Again, I hope everybody had a great Thanksgiving, and check back in soon for the new timelapse reel!

(Click the image below for a larger version)

 

Click for larger version

Still frame from timelapse shot in Cornish, New Hampshire (click for larger version)

 

UPDATE: I got the new timelapse reel cut together today. Take a look here!

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Rockclimbing Shoot

Tuesday, September 25th, 2012

I mentioned in my last blog post that I’ve been focusing on the outdoors in my personal work recently. I’ve been an avid rock climber since college and have always thought rock climbing photos, done well, were really cool. I’d done a couple of rock climbing photo shoots, but none recently, so about a month or two ago I decided that I wanted to organize one. I was on a climbing excursion a several weeks ago when I happened to meet some other climbers who were amiable to the idea of having someone shoot photos of them while they climbed, so we exchanged some emails and set up a day we were all free to get together.

Rock climbing photos shot from the ground are usually pretty boring, so to do them well and get a more interesting camera angle, the photographer really needs to be an active participant and actually gear up and get off the ground. But doing this is logistically a bit complicated (you need a second anchor, people who know how not to kill themselves building the anchor, etc.), so it takes time to set up and do properly. So we decided to shoot for this past Sunday as our day.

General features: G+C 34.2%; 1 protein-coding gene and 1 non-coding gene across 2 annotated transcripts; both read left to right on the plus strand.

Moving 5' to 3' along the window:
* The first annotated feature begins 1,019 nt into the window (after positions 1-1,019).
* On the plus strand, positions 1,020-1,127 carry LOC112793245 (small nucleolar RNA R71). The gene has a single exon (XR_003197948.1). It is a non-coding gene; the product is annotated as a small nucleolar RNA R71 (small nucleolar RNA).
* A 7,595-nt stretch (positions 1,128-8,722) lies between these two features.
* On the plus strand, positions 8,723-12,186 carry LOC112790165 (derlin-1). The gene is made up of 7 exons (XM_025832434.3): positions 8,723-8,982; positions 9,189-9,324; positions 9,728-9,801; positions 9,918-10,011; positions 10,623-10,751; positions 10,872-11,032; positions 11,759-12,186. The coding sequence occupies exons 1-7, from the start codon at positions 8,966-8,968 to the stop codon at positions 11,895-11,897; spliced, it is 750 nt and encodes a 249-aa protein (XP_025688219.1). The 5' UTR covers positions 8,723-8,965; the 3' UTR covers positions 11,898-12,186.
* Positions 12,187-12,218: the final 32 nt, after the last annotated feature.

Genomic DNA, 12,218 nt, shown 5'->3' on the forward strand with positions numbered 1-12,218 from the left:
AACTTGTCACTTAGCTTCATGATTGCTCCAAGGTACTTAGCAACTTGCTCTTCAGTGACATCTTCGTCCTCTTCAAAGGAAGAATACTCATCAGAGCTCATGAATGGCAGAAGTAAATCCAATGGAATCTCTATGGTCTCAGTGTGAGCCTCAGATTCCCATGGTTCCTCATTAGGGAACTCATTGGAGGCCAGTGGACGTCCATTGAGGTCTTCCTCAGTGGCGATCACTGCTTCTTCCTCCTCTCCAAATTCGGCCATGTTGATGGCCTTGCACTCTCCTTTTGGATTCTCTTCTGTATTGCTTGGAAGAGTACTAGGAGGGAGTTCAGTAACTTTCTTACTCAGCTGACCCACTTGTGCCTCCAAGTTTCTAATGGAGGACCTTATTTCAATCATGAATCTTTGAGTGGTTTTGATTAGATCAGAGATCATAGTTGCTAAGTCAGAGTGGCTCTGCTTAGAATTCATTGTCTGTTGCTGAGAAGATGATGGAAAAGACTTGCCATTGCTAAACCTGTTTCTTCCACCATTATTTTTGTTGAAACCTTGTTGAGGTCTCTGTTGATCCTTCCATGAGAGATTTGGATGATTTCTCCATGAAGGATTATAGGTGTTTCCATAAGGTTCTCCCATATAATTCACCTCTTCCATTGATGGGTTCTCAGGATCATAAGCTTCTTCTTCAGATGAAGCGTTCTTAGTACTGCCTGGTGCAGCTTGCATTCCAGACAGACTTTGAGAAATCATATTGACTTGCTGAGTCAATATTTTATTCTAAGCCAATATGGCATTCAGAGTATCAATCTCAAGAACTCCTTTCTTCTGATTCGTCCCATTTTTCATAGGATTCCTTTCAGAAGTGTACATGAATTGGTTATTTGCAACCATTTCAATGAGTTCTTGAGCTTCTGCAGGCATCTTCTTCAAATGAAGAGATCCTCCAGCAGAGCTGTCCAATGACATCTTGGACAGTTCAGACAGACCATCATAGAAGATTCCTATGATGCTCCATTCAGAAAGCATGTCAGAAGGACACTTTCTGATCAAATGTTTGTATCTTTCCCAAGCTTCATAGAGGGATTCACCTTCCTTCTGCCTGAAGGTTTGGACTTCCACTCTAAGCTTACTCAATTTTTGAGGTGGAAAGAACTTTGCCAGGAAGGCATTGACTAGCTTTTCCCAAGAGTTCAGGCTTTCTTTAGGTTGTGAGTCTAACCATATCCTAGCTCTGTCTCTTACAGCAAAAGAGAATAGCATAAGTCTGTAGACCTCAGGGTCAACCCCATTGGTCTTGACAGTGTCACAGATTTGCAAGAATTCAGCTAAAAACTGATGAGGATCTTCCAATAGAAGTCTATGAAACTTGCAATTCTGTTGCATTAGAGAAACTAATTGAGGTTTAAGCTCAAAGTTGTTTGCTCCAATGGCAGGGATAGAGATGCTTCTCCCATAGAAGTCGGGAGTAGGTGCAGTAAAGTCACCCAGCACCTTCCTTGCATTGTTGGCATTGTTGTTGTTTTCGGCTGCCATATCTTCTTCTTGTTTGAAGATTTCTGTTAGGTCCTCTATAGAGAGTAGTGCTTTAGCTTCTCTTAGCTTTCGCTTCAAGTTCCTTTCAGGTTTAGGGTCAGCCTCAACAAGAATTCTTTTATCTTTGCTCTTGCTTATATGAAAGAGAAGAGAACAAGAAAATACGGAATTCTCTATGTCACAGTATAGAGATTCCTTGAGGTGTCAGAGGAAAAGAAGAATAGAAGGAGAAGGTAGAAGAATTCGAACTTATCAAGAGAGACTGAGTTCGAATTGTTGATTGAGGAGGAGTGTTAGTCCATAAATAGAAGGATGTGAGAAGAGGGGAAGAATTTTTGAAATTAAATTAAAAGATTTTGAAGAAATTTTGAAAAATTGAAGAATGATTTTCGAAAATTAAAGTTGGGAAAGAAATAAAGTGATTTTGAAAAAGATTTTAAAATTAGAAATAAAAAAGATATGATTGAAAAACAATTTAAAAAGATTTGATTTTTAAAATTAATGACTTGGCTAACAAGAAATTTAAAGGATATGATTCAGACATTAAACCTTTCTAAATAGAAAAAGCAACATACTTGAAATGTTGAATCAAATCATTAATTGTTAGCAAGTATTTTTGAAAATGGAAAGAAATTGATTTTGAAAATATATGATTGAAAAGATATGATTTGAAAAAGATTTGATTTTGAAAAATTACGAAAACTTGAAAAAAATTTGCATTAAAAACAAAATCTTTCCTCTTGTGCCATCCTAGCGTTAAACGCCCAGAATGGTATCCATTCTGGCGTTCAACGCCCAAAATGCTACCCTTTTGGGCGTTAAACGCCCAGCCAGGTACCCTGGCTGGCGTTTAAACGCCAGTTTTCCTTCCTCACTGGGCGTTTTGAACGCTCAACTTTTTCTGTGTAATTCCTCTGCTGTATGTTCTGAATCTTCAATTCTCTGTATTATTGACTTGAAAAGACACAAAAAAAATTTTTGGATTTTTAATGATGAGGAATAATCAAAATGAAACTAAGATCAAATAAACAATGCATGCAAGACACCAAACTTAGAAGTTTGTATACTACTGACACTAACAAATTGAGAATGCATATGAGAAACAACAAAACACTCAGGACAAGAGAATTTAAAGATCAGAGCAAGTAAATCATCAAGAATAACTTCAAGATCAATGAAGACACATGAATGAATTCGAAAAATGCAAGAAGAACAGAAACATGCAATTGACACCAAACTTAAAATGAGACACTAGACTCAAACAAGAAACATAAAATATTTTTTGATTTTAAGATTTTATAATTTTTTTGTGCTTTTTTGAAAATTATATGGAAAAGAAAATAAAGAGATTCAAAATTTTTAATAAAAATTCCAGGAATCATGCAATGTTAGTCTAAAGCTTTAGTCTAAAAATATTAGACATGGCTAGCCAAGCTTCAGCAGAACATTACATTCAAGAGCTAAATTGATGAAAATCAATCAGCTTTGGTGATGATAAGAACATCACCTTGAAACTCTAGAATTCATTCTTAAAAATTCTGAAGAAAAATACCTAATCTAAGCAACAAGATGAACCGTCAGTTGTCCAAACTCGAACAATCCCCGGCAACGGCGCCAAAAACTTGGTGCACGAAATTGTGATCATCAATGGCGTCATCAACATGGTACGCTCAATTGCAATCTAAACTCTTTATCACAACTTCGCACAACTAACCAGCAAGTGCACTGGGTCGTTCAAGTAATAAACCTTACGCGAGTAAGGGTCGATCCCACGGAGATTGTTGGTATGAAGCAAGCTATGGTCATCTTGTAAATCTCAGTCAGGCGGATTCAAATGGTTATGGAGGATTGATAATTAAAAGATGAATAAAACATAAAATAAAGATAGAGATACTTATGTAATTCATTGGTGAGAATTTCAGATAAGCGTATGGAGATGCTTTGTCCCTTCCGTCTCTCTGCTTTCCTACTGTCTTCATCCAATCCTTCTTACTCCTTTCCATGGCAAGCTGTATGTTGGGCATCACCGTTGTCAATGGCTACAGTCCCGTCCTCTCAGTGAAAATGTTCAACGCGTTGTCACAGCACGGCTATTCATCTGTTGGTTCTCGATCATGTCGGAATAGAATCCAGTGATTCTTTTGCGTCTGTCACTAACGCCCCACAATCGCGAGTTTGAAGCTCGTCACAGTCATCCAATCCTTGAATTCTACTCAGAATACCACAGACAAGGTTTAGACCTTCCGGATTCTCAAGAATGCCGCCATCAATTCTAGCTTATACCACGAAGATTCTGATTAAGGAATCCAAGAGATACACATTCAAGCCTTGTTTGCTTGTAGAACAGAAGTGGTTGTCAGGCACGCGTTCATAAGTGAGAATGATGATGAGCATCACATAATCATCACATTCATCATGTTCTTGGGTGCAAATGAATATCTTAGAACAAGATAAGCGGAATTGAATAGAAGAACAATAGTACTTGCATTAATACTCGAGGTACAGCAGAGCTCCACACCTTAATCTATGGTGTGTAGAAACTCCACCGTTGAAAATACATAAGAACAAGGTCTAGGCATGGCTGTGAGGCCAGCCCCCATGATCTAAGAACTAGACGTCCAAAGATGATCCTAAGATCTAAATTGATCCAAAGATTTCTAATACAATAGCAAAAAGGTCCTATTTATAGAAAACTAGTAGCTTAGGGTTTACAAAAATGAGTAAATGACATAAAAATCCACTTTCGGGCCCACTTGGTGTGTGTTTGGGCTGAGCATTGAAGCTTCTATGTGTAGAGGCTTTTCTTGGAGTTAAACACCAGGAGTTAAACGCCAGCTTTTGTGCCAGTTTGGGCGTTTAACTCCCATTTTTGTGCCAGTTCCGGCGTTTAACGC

This weekend was a busy weekend for me as I was shooting for Boston University all day on Saturday and we wanted to get an early start on Sunday (the particular area of rock I wanted to use faces directly east and it was imperative that we not be in shadow for the photos, so we needed to be shooting in the morning). But I think it was worth it. I haven’t had a chance to edit the images from the shoot yet, but I took a quick look and I like them. Additionally, one of my intrepid cohorts even pulled out a brand new, shiny iPhone 5 (mine is coming on Friday, I can’t wait!) and started taking pictures of me taking pictures! One of those images is below, followed by a rough edit of one of my frames from the day.

Photographing the photographer. Image by Luella Benn, shot on Apple iPhone 5. Click for larger version.

The iPhone 5 really does look like it is capable taking quality, quality images. When mine arrives I’ll have to do some tests with it… but that’s a post for another day. Here’s a rough edit of one of the images from the day. I can’t wait to go through and edit the rest!

Jason On the Rock ©2012 Chris Conti Photography. Canon 5D Mark II, Canon EF 24-70mm f/2.8L. Click for larger version.

Many thanks to my “models” for the day!